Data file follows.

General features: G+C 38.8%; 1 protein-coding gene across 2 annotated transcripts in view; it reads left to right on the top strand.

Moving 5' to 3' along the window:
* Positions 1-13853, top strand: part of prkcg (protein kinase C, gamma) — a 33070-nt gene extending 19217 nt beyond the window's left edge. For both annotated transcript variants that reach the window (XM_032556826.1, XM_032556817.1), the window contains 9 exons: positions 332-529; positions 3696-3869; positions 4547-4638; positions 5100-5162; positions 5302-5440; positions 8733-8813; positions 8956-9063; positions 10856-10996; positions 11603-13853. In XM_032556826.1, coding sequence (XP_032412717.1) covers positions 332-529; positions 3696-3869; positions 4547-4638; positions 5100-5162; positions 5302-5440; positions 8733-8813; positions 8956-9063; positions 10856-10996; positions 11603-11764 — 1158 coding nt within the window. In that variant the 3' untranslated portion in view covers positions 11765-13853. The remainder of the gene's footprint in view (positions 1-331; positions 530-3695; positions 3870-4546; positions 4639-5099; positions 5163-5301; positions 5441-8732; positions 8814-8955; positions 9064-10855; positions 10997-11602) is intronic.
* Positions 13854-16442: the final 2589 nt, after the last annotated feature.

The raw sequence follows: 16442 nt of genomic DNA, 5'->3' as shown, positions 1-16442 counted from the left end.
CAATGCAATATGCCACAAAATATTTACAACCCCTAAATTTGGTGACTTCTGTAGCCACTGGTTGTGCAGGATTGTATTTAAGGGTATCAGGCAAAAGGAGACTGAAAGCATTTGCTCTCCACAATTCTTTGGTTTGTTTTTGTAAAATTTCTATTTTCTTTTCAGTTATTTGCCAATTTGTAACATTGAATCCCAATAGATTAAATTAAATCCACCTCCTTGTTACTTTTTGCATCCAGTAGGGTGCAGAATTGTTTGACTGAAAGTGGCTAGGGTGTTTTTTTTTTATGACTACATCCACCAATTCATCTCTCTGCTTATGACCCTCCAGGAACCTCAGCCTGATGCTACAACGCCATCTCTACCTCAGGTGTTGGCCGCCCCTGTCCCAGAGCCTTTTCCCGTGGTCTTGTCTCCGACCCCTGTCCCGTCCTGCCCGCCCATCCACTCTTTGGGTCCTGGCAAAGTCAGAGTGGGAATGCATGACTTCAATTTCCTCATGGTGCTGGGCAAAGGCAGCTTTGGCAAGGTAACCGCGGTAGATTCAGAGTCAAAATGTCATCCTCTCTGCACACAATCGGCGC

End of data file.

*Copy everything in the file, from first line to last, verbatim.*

General features: G+C 38.8%; 1 protein-coding gene across 2 annotated transcripts in view; it reads left to right on the top strand.

Moving 5' to 3' along the window:
* Positions 1-13853, top strand: part of prkcg (protein kinase C, gamma) — a 33070-nt gene extending 19217 nt beyond the window's left edge. For both annotated transcript variants that reach the window (XM_032556826.1, XM_032556817.1), the window contains 9 exons: positions 332-529; positions 3696-3869; positions 4547-4638; positions 5100-5162; positions 5302-5440; positions 8733-8813; positions 8956-9063; positions 10856-10996; positions 11603-13853. In XM_032556826.1, coding sequence (XP_032412717.1) covers positions 332-529; positions 3696-3869; positions 4547-4638; positions 5100-5162; positions 5302-5440; positions 8733-8813; positions 8956-9063; positions 10856-10996; positions 11603-11764 — 1158 coding nt within the window. In that variant the 3' untranslated portion in view covers positions 11765-13853. The remainder of the gene's footprint in view (positions 1-331; positions 530-3695; positions 3870-4546; positions 4639-5099; positions 5163-5301; positions 5441-8732; positions 8814-8955; positions 9064-10855; positions 10997-11602) is intronic.
* Positions 13854-16442: the final 2589 nt, after the last annotated feature.

The raw sequence follows: 16442 nt of genomic DNA, 5'->3' as shown, positions 1-16442 counted from the left end.
CAATGCAATATGCCACAAAATATTTACAACCCCTAAATTTGGTGACTTCTGTAGCCACTGGTTGTGCAGGATTGTATTTAAGGGTATCAGGCAAAAGGAGACTGAAAGCATTTGCTCTCCACAATTCTTTGGTTTGTTTTTGTAAAATTTCTATTTTCTTTTCAGTTATTTGCCAATTTGTAACATTGAATCCCAATAGATTAAATTAAATCCACCTCCTTGTTACTTTTTGCATCCAGTAGGGTGCAGAATTGTTTGACTGAAAGTGGCTAGGGTGTTTTTTTTTTATGACTACATCCACCAATTCATCTCTCTGCTTATGACCCTCCAGGAACCTCAGCCTGATGCTACAACGCCATCTCTACCTCAGGTGTTGGCCGCCCCTGTCCCAGAGCCTTTTCCCGTGGTCTTGTCTCCGACCCCTGTCCCGTCCTGCCCGCCCATCCACTCTTTGGGTCCTGGCAAAGTCAGAGTGGGAATGCATGACTTCAATTTCCTCATGGTGCTGGGCAAAGGCAGCTTTGGCAAGGTAACCGCGGTAGATTCAGAGTCAAAATGTCATCCTCTCTGCACACAATCGGCGC